A couple of weeks ago I found myself in the Theatre Café on Shaftesbury Avenue on a double Sunny day, awaiting a low-key preview of the new production of ‘I Love You, You’re Perfect, Now Change’ – a perennial Off-Broadway favourite, that was due to return to London directed by Kirk Jameson, and starring Julie Atherton, Gina Beck, Samuel Holmes & Simon Lipkin.
I’d become aware of Julie (& hence the show) courtesy of Sunny Afternoon, of course – having missed the chance to see her in ‘Shock Treatment’, I was determined to get to this new production. The performance and Q&A in the Theatre Café certainly whet my appetite!
The show itself is a kind of revue based around relationships; it’s a combination of scenes and songs, but there is no storyline and the cast take on multiple roles. The only continuity, of sorts, is shown in the progression from dating, to marriage, to children – a life in miniature.
The venue is simplicity itself – like a little village hall, with a bar, a few rows of chairs and a piano. These intimate surroundings are ideal; allowing the material & performances to speak for themselves, as well as echoing the theme of the piece.
My favourite song was quite early on: ‘A Stud and a Babe’. This was one of the numbers from the preview performance – I loved it then, and I loved it even more in the show! From the clever rhymes (“My nails are all chewed on / My hair is all glued on”) to some great physical comedy from Holmes & Atherton, it’s just brilliant. And it’s been stuck in my head all day!
Coincidentally, my favourite scene was also in the first act. Entitled ‘Scared Straight’, it shows an interfaith singles group on a trip to a prison, listening to a talk by mass murderer Trentell. Lipkin’s portrayal is delightfully deranged, somehow managing to keep a straight face as the story develops – unlike everyone in the audience who was doubled over with laughter!
And my reaction at half time?
The second act picks up where the first left off, with a newly married couple facing their new life together, segueing into Beck’s solo song ‘Always a Bridesmaid’ – cue more brilliant rhymes (‘taffeta’ with ‘laugh at ya’ is probably my favourite!).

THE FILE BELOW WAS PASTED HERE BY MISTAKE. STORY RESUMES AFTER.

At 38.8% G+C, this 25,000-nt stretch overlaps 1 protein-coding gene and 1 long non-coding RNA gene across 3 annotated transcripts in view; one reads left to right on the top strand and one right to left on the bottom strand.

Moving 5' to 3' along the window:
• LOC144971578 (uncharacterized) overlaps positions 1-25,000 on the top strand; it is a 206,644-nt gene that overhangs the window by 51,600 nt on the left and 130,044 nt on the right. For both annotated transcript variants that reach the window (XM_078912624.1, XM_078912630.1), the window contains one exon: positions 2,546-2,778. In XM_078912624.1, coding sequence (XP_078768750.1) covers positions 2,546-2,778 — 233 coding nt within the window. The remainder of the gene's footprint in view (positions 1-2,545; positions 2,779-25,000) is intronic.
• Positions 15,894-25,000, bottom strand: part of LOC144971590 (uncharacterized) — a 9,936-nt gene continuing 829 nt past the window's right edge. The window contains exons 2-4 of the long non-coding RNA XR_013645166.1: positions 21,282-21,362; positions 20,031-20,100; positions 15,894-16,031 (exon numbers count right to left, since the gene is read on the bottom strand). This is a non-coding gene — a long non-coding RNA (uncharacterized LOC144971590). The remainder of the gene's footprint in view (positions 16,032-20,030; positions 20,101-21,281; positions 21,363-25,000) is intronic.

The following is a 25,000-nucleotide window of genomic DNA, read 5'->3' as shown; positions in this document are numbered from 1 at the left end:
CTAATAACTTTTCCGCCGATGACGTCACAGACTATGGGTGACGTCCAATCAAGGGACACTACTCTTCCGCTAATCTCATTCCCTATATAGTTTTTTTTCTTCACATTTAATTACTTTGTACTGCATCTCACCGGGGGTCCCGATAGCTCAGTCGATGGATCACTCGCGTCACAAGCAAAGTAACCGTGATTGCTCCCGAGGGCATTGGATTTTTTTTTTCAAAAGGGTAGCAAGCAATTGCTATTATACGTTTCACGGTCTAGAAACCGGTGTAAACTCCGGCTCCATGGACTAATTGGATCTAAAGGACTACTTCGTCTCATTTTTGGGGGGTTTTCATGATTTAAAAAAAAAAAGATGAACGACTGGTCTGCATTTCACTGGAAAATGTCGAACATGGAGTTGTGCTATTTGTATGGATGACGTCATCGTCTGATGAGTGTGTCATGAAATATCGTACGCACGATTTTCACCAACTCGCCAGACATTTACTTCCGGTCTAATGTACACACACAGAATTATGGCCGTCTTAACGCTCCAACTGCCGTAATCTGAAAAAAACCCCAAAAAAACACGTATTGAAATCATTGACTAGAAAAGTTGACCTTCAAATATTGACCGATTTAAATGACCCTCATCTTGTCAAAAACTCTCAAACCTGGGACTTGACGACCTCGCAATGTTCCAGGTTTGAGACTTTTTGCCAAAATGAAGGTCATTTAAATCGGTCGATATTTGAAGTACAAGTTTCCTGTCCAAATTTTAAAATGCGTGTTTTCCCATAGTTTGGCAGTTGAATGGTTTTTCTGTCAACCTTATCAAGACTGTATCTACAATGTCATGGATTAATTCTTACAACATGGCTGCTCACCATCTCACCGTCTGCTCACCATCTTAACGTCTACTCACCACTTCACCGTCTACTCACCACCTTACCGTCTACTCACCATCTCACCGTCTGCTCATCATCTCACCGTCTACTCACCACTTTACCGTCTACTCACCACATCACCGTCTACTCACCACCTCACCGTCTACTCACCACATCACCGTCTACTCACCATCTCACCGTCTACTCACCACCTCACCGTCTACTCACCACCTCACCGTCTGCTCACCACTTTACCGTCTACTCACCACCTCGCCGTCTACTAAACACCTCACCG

Although my favourite part of the second half is the scene/song combination ‘The Family that Drives Together…’ and ‘On the Highway of Love’. An hilarious tale of a family trip to see relatives – where the car journey manages to encapsulate the current state of the couple’s relationship. Holmes plays the put-upon husband fantastically, getting some of the biggest laughs of the night.
A final highlight is the title song, in particular the a cappella section at the beginning. It’s beautiful and uplifting, leaving a smile on your face as the lights fade out at the end.
Out of a cast of four, especially this cast of four, it is impossible to pick a standout performance.
Atherton is effortlessly quirky, and gets plenty of opportunities to showcase her gorgeously distinctive vocals. “In my home I’m not the boss” – written down this is just an ordinary line, but in the hands of Samuel Holmes it is hysterical. His mastery of facial expressions & tone of voice is simply brilliant at all times. Lipkin’s comic timing is second-to-none, and he gets the chance to show off an impressive range of vocal styles throughout the show. Gina Beck may be small, but on more than one occasion the room was overflowing with her beautiful voice. And she somehow manages to be believable both as a child in the back of a car and an elderly lady being chatted up at a funeral!
If you only see one show this month, make it this one. You will not regret it!
‘I Love You, You’re Perfect, Now Change’ runs until Saturday 18 July.
I’d never been to the Arts Theatre before, so had no idea how I was supposed to get to ‘Upstairs at the Arts’ (or ‘Above the Arts’). I ended up standing around next to a poster advertising the show, where other people seemed to have gathered – it got to 7.20pm and I thought I’d followed the wrong sheep, but thankfully not. So if, like me, you’re a newbie to this place just look for the poster and it’ll all be fine! (Or you could just ask the box office staff, but where would be the fun in that?)